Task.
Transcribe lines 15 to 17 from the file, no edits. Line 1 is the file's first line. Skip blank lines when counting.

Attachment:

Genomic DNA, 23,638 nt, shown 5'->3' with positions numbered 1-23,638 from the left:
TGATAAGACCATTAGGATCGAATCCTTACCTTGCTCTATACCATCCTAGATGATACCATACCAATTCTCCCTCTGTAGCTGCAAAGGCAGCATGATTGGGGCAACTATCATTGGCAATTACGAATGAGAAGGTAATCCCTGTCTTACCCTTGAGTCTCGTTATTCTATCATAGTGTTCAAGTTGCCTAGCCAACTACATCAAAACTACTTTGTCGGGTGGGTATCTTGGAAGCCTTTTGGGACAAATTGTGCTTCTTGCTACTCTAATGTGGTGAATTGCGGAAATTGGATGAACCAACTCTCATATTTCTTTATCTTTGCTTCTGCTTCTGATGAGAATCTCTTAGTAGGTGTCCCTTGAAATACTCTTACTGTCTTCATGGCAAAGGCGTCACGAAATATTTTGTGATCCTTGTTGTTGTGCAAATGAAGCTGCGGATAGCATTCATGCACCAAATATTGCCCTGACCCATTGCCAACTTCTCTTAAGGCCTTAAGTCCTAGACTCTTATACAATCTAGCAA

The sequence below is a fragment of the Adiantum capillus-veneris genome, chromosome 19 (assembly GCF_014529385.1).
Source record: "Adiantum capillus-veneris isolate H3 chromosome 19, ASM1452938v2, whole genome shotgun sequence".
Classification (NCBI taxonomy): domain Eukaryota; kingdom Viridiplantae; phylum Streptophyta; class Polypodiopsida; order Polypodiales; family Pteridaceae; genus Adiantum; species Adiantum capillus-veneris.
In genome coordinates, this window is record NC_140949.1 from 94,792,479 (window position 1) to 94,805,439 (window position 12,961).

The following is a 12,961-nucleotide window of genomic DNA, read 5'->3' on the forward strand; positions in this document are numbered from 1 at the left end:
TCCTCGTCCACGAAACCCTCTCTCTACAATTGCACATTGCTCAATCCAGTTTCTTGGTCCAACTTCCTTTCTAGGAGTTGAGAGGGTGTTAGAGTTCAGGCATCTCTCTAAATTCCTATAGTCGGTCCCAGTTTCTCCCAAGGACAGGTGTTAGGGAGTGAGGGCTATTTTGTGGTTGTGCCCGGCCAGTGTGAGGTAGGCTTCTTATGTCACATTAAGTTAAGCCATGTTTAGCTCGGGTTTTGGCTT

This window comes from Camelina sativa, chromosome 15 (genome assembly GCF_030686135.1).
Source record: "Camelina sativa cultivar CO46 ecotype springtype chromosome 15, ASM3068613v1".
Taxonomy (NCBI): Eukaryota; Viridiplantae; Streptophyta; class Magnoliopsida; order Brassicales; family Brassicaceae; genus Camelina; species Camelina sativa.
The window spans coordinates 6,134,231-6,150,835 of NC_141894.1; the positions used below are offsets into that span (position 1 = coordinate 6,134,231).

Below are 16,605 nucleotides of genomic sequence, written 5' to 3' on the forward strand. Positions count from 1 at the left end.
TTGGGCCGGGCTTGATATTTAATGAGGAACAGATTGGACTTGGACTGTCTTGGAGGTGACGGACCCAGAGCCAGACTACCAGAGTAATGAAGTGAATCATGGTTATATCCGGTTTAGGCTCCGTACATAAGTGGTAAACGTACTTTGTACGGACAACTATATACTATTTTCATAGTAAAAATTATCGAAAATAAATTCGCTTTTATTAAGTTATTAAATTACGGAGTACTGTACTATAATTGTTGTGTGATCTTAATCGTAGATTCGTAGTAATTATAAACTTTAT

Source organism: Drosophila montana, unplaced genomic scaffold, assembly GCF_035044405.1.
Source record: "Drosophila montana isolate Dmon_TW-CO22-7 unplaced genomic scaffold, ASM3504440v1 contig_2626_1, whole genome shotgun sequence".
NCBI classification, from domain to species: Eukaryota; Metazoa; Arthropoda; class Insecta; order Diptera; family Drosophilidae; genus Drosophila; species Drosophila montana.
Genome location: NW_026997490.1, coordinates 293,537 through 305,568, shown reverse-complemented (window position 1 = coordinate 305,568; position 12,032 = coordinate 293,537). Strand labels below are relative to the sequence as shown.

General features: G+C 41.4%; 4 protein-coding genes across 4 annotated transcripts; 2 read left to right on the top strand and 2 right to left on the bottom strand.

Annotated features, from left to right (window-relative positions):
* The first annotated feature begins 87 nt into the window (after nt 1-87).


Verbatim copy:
Source organism: Drosophila montana, unplaced genomic scaffold, assembly GCF_035044405.1.
Source record: "Drosophila montana isolate Dmon_TW-CO22-7 unplaced genomic scaffold, ASM3504440v1 contig_2626_1, whole genome shotgun sequence".
NCBI classification, from domain to species: Eukaryota; Metazoa; Arthropoda; class Insecta; order Diptera; family Drosophilidae; genus Drosophila; species Drosophila montana.